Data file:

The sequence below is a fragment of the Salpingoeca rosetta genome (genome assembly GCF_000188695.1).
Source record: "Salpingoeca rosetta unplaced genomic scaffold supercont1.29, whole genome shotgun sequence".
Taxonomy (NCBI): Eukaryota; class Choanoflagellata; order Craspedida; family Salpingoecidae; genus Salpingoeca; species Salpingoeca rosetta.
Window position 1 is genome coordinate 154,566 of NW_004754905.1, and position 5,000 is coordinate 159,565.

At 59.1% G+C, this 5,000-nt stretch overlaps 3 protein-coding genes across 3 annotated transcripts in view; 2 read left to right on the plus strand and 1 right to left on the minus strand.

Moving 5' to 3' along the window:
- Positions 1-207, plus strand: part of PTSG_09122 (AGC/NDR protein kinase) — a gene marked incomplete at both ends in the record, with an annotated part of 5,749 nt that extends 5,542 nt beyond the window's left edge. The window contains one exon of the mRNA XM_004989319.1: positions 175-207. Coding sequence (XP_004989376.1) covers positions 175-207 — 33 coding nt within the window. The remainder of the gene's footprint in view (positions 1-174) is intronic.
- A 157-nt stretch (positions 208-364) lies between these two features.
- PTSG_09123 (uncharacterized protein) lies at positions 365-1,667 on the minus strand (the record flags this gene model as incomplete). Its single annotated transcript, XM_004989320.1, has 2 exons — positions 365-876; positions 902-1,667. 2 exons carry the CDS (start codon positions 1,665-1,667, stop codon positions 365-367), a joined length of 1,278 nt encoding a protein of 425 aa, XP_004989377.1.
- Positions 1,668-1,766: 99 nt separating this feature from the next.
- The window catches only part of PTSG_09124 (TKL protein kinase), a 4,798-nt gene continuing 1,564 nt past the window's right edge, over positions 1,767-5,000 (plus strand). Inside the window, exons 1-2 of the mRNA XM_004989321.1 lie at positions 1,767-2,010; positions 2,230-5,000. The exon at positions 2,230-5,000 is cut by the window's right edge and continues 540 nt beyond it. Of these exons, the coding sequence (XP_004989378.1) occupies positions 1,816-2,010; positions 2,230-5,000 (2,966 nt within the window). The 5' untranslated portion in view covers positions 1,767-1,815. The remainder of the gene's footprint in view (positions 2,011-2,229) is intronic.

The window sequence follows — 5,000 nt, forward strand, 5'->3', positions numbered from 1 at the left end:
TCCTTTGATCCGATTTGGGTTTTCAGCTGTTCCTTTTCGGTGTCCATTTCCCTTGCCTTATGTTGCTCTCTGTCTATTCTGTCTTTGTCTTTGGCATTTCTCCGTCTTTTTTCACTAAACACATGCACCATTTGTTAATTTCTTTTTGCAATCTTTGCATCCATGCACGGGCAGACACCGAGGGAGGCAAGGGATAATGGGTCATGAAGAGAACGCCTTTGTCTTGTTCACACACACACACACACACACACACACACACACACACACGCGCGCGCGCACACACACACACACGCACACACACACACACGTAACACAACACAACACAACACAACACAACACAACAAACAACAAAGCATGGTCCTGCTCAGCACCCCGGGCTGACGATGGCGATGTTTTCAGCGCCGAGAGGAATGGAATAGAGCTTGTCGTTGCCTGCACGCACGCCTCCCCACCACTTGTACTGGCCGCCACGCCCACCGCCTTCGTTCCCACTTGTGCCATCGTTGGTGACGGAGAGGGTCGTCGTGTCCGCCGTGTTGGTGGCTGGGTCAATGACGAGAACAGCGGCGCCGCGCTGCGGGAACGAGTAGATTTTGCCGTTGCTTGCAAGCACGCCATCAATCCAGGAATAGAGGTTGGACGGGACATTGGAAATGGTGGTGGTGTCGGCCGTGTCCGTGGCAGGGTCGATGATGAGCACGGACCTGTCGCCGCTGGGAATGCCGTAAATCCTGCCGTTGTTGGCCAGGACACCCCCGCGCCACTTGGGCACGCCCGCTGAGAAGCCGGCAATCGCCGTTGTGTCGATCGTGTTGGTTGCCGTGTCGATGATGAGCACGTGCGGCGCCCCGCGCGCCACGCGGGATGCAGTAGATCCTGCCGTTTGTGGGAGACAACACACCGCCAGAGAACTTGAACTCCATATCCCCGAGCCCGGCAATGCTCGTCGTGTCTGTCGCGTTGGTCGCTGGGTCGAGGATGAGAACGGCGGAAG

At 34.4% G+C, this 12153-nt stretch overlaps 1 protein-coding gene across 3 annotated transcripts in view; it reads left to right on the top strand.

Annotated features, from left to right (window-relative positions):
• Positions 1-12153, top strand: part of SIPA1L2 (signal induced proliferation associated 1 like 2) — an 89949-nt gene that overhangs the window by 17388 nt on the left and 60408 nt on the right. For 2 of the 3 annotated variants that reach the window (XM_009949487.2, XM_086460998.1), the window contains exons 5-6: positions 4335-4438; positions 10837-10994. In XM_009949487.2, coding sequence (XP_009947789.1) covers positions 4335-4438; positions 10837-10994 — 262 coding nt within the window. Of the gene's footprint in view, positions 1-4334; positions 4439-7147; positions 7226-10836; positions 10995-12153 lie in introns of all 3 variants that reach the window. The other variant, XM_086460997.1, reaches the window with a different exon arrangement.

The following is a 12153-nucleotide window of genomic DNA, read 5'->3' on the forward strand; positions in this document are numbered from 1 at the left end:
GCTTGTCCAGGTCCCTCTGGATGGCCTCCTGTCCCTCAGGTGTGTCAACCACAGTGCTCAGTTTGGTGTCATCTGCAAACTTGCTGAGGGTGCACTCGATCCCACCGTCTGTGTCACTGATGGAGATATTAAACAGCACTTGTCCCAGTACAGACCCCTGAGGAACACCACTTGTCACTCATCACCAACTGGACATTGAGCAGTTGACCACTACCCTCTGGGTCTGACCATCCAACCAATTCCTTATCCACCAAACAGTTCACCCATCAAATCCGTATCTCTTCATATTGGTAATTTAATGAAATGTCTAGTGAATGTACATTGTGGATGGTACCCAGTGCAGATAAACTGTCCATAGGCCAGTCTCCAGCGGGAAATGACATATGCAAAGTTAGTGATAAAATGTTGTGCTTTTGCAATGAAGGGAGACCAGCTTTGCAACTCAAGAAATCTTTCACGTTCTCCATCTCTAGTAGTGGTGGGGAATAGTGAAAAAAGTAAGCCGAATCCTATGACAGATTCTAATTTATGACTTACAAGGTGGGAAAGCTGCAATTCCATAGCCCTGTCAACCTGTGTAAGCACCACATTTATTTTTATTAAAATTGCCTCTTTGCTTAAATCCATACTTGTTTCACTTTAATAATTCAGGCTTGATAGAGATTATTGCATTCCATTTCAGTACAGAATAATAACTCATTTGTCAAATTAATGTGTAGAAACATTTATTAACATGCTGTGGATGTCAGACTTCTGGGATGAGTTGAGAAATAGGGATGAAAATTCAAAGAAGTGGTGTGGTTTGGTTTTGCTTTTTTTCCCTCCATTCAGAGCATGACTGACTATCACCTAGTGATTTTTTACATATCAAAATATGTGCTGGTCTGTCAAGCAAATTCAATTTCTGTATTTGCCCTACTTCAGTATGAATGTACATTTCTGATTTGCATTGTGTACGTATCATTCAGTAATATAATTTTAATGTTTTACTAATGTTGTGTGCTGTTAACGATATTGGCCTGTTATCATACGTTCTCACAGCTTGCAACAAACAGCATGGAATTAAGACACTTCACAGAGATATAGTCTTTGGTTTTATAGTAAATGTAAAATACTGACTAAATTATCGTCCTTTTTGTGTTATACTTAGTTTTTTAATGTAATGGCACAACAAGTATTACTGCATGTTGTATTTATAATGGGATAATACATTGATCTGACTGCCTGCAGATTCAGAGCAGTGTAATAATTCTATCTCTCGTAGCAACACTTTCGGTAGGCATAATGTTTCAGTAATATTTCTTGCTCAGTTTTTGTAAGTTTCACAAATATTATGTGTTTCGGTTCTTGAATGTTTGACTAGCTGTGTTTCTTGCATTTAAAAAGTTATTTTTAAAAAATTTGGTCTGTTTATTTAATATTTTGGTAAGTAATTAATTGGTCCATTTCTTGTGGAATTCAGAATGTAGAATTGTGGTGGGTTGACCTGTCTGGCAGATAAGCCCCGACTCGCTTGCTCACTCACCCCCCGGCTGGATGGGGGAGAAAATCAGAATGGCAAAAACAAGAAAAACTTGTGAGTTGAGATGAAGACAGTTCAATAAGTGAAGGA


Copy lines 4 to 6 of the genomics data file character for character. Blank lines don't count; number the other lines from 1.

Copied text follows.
Window position 1 is genome coordinate 154,566 of NW_004754905.1, and position 5,000 is coordinate 159,565.

At 59.1% G+C, this 5,000-nt stretch overlaps 3 protein-coding genes across 3 annotated transcripts in view; 2 read left to right on the plus strand and 1 right to left on the minus strand.

Moving 5' to 3' along the window: